I didn’t think it was possible for a pre-schooler to have addictions. I was wrong. The I-Phone has won his heart. And every minute of his day is wrapped up in playing with it, thinking about it, and asking for it. When he was 2, it was cute. “Oh look at him! He is learning technology!” At 3, we said, “Wow, that kid can navigate his way around that thing better than us. When he’s an adult, he’ll be the next Steve Jobs, and he’ll make us rich! Woo hoo!” He could actually search Google and find toys that he wanted us to buy him at Target. Or he would post his Angry Birds high scores on my Facebook page. This was getting weird. By 4, he would wake up in the morning and say, “Iphone?” And when I would pick him up at preschool, he would excitedly cry, “Mommy! Iphone!” As if the 2 of us were equal in his heart.
When he wasn’t watching You Tube, playing Angry Birds or purchasing new apps, he was asking to. If I told him to play with physical toys, he wasn’t interested. I’d threaten to throw away toys when he would leave them out. He would say, “Okay.” At church, he’d rather sit with me and play on the Iphone than go to Sunday school with all of his buddies.
I’ve heard all the negative warnings about children and technology: Don’t let them watch TV until they are school age. Don’t let them be on screens more than an hour per day. Screens cause attention issues. Don’t give in. Don’t. Don’t. Don’t. Uh huh. And those people DON’T live in this century. Everyone in my house communicates and lives through screens, and so does everyone on the other end of those screens that they’re talking with. And so I drowned out the negative warnings about technology by hanging out with people like me and convincing myself that Zach’s spiritual gift is technology.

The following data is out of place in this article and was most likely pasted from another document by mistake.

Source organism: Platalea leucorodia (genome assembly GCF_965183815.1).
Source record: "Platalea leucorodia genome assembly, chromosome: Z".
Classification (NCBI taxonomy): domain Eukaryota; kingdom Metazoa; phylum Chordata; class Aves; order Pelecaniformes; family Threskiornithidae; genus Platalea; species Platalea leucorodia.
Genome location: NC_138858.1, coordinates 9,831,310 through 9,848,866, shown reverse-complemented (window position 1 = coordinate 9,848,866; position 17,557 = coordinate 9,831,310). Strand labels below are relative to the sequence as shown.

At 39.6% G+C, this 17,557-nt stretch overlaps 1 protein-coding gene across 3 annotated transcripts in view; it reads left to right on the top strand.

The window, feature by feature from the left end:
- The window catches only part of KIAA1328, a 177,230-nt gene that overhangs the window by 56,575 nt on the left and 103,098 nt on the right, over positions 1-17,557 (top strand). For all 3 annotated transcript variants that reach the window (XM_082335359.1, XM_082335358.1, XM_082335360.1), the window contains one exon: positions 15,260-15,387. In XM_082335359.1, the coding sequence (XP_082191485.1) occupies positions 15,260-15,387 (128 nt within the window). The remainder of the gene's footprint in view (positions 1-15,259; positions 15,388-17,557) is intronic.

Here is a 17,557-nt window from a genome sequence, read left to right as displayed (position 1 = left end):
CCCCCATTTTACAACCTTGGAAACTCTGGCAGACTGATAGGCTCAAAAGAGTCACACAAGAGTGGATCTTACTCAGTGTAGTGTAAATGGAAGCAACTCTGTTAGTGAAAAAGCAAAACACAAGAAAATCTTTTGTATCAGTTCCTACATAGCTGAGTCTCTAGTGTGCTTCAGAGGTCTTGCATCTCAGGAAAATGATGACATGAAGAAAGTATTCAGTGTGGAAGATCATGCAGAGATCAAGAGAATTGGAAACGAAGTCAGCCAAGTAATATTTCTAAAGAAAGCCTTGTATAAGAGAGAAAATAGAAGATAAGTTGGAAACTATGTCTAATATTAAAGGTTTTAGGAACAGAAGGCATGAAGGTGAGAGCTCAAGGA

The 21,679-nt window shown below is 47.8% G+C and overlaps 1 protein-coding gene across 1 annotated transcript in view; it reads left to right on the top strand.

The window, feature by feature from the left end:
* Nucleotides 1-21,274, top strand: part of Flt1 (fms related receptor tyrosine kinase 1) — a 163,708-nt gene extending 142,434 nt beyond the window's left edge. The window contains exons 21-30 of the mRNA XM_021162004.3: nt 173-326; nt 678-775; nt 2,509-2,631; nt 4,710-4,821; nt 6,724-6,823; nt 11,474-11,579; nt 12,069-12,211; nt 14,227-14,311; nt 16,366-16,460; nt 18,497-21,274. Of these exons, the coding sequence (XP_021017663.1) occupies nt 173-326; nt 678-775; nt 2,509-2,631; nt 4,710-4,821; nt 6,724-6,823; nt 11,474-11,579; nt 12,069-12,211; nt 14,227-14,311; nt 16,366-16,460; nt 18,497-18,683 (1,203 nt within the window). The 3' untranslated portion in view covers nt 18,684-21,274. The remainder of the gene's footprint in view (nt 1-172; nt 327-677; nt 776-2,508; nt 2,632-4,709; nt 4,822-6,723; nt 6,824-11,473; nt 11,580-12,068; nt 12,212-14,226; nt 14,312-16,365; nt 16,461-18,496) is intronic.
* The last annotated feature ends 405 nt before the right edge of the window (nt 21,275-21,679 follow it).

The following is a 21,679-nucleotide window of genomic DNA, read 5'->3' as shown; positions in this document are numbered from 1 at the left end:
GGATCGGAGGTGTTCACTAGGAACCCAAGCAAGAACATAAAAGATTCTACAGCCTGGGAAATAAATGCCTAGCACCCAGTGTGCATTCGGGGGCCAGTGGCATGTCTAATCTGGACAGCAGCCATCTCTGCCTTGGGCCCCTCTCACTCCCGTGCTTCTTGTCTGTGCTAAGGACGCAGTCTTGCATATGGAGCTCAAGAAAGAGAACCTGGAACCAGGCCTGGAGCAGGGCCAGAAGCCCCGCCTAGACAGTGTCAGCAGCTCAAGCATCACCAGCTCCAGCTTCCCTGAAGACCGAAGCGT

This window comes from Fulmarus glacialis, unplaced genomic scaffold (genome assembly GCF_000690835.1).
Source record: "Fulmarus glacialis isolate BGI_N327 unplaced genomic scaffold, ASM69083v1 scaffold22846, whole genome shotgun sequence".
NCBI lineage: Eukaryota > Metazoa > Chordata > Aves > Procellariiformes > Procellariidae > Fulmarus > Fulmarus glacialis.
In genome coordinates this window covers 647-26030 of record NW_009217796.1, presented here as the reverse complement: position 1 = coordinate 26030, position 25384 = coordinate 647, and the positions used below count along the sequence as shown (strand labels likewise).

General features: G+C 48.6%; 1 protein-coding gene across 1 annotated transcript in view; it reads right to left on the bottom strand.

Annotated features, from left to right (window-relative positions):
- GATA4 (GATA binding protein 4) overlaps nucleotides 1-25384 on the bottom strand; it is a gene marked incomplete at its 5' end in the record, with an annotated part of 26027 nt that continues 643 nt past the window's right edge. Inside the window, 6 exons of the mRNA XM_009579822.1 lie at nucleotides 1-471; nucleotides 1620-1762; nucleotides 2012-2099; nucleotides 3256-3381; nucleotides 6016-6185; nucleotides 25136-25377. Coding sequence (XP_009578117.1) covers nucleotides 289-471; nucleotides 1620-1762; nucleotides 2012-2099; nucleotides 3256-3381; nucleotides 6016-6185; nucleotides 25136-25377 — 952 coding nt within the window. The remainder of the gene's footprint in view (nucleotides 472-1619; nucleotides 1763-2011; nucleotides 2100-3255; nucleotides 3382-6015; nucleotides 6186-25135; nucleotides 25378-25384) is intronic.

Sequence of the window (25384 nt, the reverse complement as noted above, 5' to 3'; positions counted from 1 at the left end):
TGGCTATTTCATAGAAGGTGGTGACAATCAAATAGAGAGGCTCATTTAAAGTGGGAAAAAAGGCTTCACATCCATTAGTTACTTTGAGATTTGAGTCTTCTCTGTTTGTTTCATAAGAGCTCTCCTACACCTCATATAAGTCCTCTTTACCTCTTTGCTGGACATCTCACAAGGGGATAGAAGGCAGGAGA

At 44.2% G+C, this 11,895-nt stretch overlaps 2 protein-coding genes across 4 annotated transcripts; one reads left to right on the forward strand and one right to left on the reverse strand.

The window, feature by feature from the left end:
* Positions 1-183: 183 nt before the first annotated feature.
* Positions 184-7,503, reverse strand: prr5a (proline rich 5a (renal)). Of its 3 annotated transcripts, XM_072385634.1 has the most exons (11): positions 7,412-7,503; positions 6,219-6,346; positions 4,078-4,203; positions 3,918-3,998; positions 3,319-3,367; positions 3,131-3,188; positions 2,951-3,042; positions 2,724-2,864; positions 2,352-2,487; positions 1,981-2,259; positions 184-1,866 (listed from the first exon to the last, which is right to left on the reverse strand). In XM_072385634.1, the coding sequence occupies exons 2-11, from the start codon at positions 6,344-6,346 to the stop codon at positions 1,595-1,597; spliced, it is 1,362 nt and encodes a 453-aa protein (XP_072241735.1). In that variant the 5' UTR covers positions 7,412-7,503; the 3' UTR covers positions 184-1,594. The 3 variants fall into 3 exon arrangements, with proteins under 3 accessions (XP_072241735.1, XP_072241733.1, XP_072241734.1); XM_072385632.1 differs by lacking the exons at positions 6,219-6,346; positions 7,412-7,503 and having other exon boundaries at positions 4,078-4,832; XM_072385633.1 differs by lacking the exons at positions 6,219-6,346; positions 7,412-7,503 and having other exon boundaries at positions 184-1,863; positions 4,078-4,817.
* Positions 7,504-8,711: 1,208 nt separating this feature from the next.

Until that day when the Iphone received more love from Zach than I was getting. And when I discovered that my “Unlimited Usage” Plan is in, fact, limited.
I called a family meeting with my husband and 2 older boys. While Zach played on the Iphone, we had a chat. “It’s time for an intervention,” I said. “We are pulling the Iphone from Zach, cold turkey. No more. Nada. Zip. That kid’s brain is still developing, and it’s not normal for him to be that obsessed with the Iphone. He needs a break. I realize most computer geeks aren’t normal, and our family is far from normal, but there’s still hope for Zach. Time to pull the plug.”
We all sat there, wondering what that meant. Would we now have to interact with him? Actually play with him? We couldn’t just stick him in a corner with the phone and go about our business? Nope. I realized we were a family of co-dependents, and when the alcoholic gave up his alcohol, the rest of us were going to have to figure out how to interact with a sober Zach. Unfortunately, there are no Al-Anon groups for techies like us. Or not that we know of. And what family attends those meetings because the 4 year old in the family has the addiction? This was unknown territory for all of us.
“If Zach asks you for the IPhone, here’s what you do,” I coached. ‘Sorry Zach, no. But I’ll play blocks with you.’ And then actually play blocks with him.”
There were a lot of long pauses in this conversation as the boys and my husband were trying to think through actually having to put down their own Iphones and Ipods to play with him.
“And you guys need to tone down your screen time, too,” I barked. “It’s out of control around here. Those things are growing out of your hands and have become extensions of you. Maybe we ALL need an intervention.”
“But we need ours, “ my 6th grader piped in. “We use them for school.”
“Uh huh. Videos on You Tube you use for school?” Another long pause.
“We’ll talk about you people later. Back to Zach. If you MUST use your screens, hide them behind a magazine or book and act like you’re reading. Or go to your room where he can’t see you.” I realized I sounded absurd. That my world had become so technologically oriented that none of us would survive if we pulled the plug on everyone, and so we would live a lie by hiding our screen use in hopes of saving the smallest one.